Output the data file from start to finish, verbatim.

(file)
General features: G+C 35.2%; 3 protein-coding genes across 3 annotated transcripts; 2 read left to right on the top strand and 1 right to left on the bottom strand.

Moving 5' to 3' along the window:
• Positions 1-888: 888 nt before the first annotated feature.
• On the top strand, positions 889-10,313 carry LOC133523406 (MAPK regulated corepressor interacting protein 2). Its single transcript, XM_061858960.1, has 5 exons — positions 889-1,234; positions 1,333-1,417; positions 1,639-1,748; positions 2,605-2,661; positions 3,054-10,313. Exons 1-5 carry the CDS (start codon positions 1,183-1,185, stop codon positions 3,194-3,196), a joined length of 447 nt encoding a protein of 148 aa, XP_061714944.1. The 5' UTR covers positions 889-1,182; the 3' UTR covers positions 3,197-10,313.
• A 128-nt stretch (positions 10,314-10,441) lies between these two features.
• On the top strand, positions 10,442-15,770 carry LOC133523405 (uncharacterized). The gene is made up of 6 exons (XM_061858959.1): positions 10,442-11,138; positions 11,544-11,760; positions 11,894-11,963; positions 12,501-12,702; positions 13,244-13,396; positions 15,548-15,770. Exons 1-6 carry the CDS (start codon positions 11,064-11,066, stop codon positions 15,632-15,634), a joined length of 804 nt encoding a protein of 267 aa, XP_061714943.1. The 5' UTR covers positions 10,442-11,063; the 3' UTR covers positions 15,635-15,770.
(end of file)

General features: G+C 35.2%; 3 protein-coding genes across 3 annotated transcripts; 2 read left to right on the top strand and 1 right to left on the bottom strand.

Moving 5' to 3' along the window:
• Positions 1-888: 888 nt before the first annotated feature.
• On the top strand, positions 889-10,313 carry LOC133523406 (MAPK regulated corepressor interacting protein 2). Its single transcript, XM_061858960.1, has 5 exons — positions 889-1,234; positions 1,333-1,417; positions 1,639-1,748; positions 2,605-2,661; positions 3,054-10,313. Exons 1-5 carry the CDS (start codon positions 1,183-1,185, stop codon positions 3,194-3,196), a joined length of 447 nt encoding a protein of 148 aa, XP_061714944.1. The 5' UTR covers positions 889-1,182; the 3' UTR covers positions 3,197-10,313.
• A 128-nt stretch (positions 10,314-10,441) lies between these two features.
• On the top strand, positions 10,442-15,770 carry LOC133523405 (uncharacterized). The gene is made up of 6 exons (XM_061858959.1): positions 10,442-11,138; positions 11,544-11,760; positions 11,894-11,963; positions 12,501-12,702; positions 13,244-13,396; positions 15,548-15,770. Exons 1-6 carry the CDS (start codon positions 11,064-11,066, stop codon positions 15,632-15,634), a joined length of 804 nt encoding a protein of 267 aa, XP_061714943.1. The 5' UTR covers positions 10,442-11,063; the 3' UTR covers positions 15,635-15,770.